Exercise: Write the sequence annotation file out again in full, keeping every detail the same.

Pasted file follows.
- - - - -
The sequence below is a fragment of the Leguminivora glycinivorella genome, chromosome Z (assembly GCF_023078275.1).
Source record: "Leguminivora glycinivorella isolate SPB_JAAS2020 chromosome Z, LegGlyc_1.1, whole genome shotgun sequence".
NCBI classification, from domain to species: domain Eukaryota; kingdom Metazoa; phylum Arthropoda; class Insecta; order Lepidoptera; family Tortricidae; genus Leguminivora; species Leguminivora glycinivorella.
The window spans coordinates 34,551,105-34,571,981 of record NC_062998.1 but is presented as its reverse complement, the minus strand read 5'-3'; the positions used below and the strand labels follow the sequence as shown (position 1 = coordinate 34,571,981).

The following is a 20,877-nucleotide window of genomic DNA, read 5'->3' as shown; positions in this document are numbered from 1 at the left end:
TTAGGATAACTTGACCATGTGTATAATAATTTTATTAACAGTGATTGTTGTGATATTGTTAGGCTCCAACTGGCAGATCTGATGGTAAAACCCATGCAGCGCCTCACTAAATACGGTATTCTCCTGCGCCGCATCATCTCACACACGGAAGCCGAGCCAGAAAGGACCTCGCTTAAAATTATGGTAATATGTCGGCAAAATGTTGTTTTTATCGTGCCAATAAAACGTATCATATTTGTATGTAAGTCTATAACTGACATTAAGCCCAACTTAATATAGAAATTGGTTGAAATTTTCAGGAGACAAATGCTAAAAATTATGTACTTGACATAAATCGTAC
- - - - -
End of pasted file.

The sequence below is a fragment of the Leguminivora glycinivorella genome, chromosome Z (assembly GCF_023078275.1).
Source record: "Leguminivora glycinivorella isolate SPB_JAAS2020 chromosome Z, LegGlyc_1.1, whole genome shotgun sequence".
NCBI classification, from domain to species: domain Eukaryota; kingdom Metazoa; phylum Arthropoda; class Insecta; order Lepidoptera; family Tortricidae; genus Leguminivora; species Leguminivora glycinivorella.
The window spans coordinates 34,551,105-34,571,981 of record NC_062998.1 but is presented as its reverse complement, the minus strand read 5'-3'; the positions used below and the strand labels follow the sequence as shown (position 1 = coordinate 34,571,981).

The following is a 20,877-nucleotide window of genomic DNA, read 5'->3' as shown; positions in this document are numbered from 1 at the left end:
TTAGGATAACTTGACCATGTGTATAATAATTTTATTAACAGTGATTGTTGTGATATTGTTAGGCTCCAACTGGCAGATCTGATGGTAAAACCCATGCAGCGCCTCACTAAATACGGTATTCTCCTGCGCCGCATCATCTCACACACGGAAGCCGAGCCAGAAAGGACCTCGCTTAAAATTATGGTAATATGTCGGCAAAATGTTGTTTTTATCGTGCCAATAAAACGTATCATATTTGTATGTAAGTCTATAACTGACATTAAGCCCAACTTAATATAGAAATTGGTTGAAATTTTCAGGAGACAAATGCTAAAAATTATGTACTTGACATAAATCGTAC